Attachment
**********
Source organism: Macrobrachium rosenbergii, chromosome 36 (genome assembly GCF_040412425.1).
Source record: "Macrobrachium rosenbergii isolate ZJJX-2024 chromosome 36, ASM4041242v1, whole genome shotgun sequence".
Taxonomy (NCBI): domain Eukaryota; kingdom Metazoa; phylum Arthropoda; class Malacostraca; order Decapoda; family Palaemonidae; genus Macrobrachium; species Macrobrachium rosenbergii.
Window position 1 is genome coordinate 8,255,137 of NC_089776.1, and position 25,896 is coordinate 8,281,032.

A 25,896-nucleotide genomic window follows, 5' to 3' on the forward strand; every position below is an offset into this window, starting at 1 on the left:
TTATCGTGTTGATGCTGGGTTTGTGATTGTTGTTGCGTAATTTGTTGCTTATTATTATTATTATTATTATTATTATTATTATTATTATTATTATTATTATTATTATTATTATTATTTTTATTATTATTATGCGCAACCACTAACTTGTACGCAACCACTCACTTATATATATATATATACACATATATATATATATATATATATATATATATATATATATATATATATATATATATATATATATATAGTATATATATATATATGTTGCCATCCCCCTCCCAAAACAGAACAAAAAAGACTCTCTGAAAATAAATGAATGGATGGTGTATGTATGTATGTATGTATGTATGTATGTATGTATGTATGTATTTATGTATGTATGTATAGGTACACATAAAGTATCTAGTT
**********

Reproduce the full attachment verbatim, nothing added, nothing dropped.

Source organism: Macrobrachium rosenbergii, chromosome 36 (genome assembly GCF_040412425.1).
Source record: "Macrobrachium rosenbergii isolate ZJJX-2024 chromosome 36, ASM4041242v1, whole genome shotgun sequence".
Taxonomy (NCBI): domain Eukaryota; kingdom Metazoa; phylum Arthropoda; class Malacostraca; order Decapoda; family Palaemonidae; genus Macrobrachium; species Macrobrachium rosenbergii.
Window position 1 is genome coordinate 8,255,137 of NC_089776.1, and position 25,896 is coordinate 8,281,032.

A 25,896-nucleotide genomic window follows, 5' to 3' on the forward strand; every position below is an offset into this window, starting at 1 on the left:
TTATCGTGTTGATGCTGGGTTTGTGATTGTTGTTGCGTAATTTGTTGCTTATTATTATTATTATTATTATTATTATTATTATTATTATTATTATTATTATTATTATTATTATTATTTTTATTATTATTATGCGCAACCACTAACTTGTACGCAACCACTCACTTATATATATATATATACACATATATATATATATATATATATATATATATATATATATATATATATATATATATATATATATATAGTATATATATATATATGTTGCCATCCCCCTCCCAAAACAGAACAAAAAAGACTCTCTGAAAATAAATGAATGGATGGTGTATGTATGTATGTATGTATGTATGTATGTATGTATGTATGTATTTATGTATGTATGTATAGGTACACATAAAGTATCTAGTT